A novel stable polyalanine [poly(A)] expansion in the HOXA13 gene associated with hand-foot-genital syndrome: proper function of poly(A)-harbouring transcription factors depends on a critical repeat length?
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Hand-foot-genital syndrome (HFGS) is a dominantly inherited congenital malformation affecting the distal limbs and genitourinary tract. Here, we describe the phenotype and its molecular basis in a family that presented with HFGS. Genetic analysis revealed that the condition is caused by an 18-bp in-frame duplication within a cryptic trinucleotide repeat sequence encoding an 18-residue polyalanine tract in the homeobox gene (HOX) A13. This mutation expands the stretch with six extra alanine residues. Similar types of mutation (plus eight alanines) have recently been found in another HFGS family and also in the human HOXD13 gene (plus seven up to plus 14 residues) where it leads to synpolydactyly (SPD), a further congenital limb malformation rarely associated with genital abnormalities. As observed in our family, all the expanded tracts encoding polyalanine, either reported for HOXA13 or HOXD13, are quite stable when transmitted within affected families. Unlike disorders with unstable expansions of perfect trinucleotide repeats the molecular mechanism underlying these polyalanine expansions should be unequal crossing-over rather than replication slippage. The alanine tract elongation may prevent protein-protein interactions of the mutant HOXA13, thereby inducing a localized heterochrony in the sequence of distal limb and genitourinary development.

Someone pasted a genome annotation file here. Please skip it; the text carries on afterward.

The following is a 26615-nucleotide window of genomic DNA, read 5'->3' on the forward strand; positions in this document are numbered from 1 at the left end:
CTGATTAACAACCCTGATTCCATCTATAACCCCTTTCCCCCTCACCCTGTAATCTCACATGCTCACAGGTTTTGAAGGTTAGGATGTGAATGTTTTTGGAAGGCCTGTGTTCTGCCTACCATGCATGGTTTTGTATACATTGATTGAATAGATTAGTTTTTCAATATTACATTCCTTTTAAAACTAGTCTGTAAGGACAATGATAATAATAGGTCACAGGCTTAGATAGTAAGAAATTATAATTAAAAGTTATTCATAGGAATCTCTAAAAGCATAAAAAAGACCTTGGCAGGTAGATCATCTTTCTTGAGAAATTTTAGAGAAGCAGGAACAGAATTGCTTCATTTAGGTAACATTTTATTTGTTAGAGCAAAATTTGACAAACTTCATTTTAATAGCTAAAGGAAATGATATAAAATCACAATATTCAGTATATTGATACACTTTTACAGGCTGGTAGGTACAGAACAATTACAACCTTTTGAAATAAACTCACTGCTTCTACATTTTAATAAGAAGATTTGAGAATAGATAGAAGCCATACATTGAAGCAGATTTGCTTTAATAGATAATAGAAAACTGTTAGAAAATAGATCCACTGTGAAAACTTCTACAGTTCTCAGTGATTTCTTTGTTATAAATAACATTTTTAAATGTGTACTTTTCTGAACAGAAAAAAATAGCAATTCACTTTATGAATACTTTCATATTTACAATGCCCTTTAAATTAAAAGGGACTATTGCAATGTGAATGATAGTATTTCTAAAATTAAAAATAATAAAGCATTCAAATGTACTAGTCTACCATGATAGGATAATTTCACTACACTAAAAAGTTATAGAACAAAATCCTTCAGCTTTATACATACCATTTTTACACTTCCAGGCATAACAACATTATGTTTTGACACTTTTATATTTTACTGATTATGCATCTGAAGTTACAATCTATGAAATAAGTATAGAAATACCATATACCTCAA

- A novel stable polyalanine [poly(A)] expansion in the HOXA13 gene associated with hand-foot-genital syndrome: proper function of poly(A)-harbouring transcription factors depends on a critical repeat length?
Volume 110, Issue 5 , pp 488-494
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- A1. Children's Hospital Medical Center, University of Bonn, Adenauerallee 119, 53113 Bonn, Germany, Germany
- A2. Johanniter Children's Hospital, Dept. Pediatric Surgery, Arnold-Janssen-Str. 29, 53757 St. Augustin, Germany, Germany
- A3. Dept. of Clinical Biochemistry, University of Bonn, Sigmund-Freud-Str. 25, 53105 Bonn, Germany, Germany